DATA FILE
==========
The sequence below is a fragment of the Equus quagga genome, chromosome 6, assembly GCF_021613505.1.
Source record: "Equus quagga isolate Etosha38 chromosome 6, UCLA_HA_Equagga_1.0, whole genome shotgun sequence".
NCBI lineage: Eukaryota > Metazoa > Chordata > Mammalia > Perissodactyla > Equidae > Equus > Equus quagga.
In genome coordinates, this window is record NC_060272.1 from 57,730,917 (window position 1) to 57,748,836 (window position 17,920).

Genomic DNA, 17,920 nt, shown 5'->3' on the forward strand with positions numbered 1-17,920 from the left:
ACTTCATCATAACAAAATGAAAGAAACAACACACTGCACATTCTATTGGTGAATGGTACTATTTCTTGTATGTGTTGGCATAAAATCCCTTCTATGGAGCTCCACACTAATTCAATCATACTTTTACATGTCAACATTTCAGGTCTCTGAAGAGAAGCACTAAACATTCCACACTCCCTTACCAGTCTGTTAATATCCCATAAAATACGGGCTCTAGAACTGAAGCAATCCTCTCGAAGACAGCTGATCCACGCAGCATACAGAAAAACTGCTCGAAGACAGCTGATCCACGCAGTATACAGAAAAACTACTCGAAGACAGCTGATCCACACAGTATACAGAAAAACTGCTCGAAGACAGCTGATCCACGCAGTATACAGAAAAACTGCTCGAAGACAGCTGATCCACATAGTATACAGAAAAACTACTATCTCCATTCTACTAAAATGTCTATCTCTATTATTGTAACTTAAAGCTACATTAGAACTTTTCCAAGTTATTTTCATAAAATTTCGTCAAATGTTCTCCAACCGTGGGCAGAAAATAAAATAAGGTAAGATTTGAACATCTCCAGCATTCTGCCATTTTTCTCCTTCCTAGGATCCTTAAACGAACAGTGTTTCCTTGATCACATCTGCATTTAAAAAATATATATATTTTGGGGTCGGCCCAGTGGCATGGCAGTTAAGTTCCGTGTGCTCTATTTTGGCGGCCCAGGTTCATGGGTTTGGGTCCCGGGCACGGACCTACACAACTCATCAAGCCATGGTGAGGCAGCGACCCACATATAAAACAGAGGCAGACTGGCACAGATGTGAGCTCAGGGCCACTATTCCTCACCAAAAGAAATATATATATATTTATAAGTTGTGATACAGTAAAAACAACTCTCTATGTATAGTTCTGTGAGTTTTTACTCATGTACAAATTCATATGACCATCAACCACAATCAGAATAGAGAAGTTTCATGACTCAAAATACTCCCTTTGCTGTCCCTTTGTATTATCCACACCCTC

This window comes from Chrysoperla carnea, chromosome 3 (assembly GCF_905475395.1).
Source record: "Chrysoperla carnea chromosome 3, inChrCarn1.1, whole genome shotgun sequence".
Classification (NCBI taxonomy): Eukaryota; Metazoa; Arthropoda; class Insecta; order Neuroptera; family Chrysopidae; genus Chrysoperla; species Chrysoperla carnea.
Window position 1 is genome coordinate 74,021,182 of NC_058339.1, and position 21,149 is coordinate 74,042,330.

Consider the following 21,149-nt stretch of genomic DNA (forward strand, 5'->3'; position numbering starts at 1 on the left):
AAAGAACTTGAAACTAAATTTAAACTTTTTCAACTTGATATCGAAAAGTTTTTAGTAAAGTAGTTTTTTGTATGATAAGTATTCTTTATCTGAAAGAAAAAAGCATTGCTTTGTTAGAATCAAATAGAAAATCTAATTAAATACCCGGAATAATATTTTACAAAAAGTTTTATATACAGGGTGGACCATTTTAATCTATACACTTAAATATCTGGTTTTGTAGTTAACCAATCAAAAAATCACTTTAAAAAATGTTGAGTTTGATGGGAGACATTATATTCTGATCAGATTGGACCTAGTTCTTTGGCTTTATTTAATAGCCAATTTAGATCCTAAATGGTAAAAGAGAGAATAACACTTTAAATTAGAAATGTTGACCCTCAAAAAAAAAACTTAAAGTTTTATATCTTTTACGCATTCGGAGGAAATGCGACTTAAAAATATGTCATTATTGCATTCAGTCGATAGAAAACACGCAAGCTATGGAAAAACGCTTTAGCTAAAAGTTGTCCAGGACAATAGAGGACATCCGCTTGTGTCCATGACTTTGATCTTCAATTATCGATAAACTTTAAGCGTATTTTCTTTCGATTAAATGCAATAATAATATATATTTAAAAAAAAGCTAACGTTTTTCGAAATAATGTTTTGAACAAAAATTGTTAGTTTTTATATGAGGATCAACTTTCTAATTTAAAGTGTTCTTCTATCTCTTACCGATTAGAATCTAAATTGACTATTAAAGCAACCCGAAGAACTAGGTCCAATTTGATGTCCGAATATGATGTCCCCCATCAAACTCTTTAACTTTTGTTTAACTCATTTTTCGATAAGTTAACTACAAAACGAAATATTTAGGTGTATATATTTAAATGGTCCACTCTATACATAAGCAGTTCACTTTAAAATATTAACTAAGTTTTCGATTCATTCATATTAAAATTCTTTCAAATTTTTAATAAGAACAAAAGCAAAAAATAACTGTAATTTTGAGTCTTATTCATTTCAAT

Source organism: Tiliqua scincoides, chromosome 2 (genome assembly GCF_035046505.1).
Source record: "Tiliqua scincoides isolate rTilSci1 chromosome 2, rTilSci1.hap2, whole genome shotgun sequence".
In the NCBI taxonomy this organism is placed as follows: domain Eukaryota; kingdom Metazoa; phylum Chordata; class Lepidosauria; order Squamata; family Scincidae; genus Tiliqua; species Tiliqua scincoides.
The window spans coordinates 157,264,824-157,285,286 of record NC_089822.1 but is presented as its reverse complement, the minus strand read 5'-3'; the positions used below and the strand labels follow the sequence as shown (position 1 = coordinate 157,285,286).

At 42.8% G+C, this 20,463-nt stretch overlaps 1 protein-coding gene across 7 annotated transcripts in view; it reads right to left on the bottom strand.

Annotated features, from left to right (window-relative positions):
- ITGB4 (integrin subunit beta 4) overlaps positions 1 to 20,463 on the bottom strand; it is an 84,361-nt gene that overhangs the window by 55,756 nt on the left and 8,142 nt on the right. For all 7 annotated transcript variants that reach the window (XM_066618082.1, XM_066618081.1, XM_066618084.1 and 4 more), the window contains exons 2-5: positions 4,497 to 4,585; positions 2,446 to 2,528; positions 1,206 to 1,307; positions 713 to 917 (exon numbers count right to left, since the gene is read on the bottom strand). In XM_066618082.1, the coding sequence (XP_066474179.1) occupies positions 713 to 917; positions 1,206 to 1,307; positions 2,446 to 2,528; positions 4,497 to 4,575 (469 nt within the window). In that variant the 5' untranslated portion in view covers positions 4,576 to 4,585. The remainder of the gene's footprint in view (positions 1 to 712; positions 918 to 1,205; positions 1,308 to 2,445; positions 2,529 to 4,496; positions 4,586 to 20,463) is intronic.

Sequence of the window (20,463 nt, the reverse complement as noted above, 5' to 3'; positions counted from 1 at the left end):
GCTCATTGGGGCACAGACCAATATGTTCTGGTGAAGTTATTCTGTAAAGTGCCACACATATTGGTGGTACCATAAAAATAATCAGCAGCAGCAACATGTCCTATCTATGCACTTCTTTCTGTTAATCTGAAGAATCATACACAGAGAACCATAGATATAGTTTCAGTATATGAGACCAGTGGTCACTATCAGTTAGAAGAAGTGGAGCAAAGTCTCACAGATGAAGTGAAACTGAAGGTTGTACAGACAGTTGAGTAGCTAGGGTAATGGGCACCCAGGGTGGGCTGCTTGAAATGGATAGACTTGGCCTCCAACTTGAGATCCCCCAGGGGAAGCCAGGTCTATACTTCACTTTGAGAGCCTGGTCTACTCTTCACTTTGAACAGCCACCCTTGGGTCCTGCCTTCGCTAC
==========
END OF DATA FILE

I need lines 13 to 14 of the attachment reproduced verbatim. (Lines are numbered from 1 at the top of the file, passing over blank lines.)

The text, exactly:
Source organism: Tiliqua scincoides, chromosome 2 (genome assembly GCF_035046505.1).
Source record: "Tiliqua scincoides isolate rTilSci1 chromosome 2, rTilSci1.hap2, whole genome shotgun sequence".